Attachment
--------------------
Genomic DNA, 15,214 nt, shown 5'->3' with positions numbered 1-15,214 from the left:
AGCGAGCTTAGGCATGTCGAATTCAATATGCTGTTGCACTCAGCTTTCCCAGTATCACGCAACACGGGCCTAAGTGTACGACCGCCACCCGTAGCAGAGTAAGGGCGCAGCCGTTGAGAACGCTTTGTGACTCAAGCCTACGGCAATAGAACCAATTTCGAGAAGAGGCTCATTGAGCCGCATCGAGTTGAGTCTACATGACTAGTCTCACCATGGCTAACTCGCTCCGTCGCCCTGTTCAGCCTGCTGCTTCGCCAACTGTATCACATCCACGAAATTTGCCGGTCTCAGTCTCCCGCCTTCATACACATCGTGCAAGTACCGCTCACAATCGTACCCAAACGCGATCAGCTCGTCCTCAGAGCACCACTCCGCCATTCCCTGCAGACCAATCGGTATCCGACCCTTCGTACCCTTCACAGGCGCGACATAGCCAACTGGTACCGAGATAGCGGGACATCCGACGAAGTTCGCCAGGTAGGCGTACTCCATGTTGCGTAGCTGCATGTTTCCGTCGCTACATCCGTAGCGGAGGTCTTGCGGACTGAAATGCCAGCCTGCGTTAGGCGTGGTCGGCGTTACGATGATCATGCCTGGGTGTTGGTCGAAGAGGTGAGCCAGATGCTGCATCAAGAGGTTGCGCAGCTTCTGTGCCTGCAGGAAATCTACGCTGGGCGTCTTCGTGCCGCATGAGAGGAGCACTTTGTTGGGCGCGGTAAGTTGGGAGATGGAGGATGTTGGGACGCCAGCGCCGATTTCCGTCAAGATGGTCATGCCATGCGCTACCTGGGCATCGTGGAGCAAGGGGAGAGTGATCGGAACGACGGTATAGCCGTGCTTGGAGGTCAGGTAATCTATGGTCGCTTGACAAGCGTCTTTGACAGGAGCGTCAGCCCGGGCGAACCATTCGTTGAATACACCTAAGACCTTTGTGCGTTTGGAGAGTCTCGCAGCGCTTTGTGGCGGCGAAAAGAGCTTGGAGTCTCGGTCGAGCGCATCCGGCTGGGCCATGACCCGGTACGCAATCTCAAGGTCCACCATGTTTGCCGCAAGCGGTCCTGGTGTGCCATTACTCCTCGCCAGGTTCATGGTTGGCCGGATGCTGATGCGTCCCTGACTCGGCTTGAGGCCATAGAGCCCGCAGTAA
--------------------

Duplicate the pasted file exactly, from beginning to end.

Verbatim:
Genomic DNA, 15,214 nt, shown 5'->3' with positions numbered 1-15,214 from the left:
AGCGAGCTTAGGCATGTCGAATTCAATATGCTGTTGCACTCAGCTTTCCCAGTATCACGCAACACGGGCCTAAGTGTACGACCGCCACCCGTAGCAGAGTAAGGGCGCAGCCGTTGAGAACGCTTTGTGACTCAAGCCTACGGCAATAGAACCAATTTCGAGAAGAGGCTCATTGAGCCGCATCGAGTTGAGTCTACATGACTAGTCTCACCATGGCTAACTCGCTCCGTCGCCCTGTTCAGCCTGCTGCTTCGCCAACTGTATCACATCCACGAAATTTGCCGGTCTCAGTCTCCCGCCTTCATACACATCGTGCAAGTACCGCTCACAATCGTACCCAAACGCGATCAGCTCGTCCTCAGAGCACCACTCCGCCATTCCCTGCAGACCAATCGGTATCCGACCCTTCGTACCCTTCACAGGCGCGACATAGCCAACTGGTACCGAGATAGCGGGACATCCGACGAAGTTCGCCAGGTAGGCGTACTCCATGTTGCGTAGCTGCATGTTTCCGTCGCTACATCCGTAGCGGAGGTCTTGCGGACTGAAATGCCAGCCTGCGTTAGGCGTGGTCGGCGTTACGATGATCATGCCTGGGTGTTGGTCGAAGAGGTGAGCCAGATGCTGCATCAAGAGGTTGCGCAGCTTCTGTGCCTGCAGGAAATCTACGCTGGGCGTCTTCGTGCCGCATGAGAGGAGCACTTTGTTGGGCGCGGTAAGTTGGGAGATGGAGGATGTTGGGACGCCAGCGCCGATTTCCGTCAAGATGGTCATGCCATGCGCTACCTGGGCATCGTGGAGCAAGGGGAGAGTGATCGGAACGACGGTATAGCCGTGCTTGGAGGTCAGGTAATCTATGGTCGCTTGACAAGCGTCTTTGACAGGAGCGTCAGCCCGGGCGAACCATTCGTTGAATACACCTAAGACCTTTGTGCGTTTGGAGAGTCTCGCAGCGCTTTGTGGCGGCGAAAAGAGCTTGGAGTCTCGGTCGAGCGCATCCGGCTGGGCCATGACCCGGTACGCAATCTCAAGGTCCACCATGTTTGCCGCAAGCGGTCCTGGTGTGCCATTACTCCTCGCCAGGTTCATGGTTGGCCGGATGCTGATGCGTCCCTGACTCGGCTTGAGGCCATAGAGCCCGCAGTAA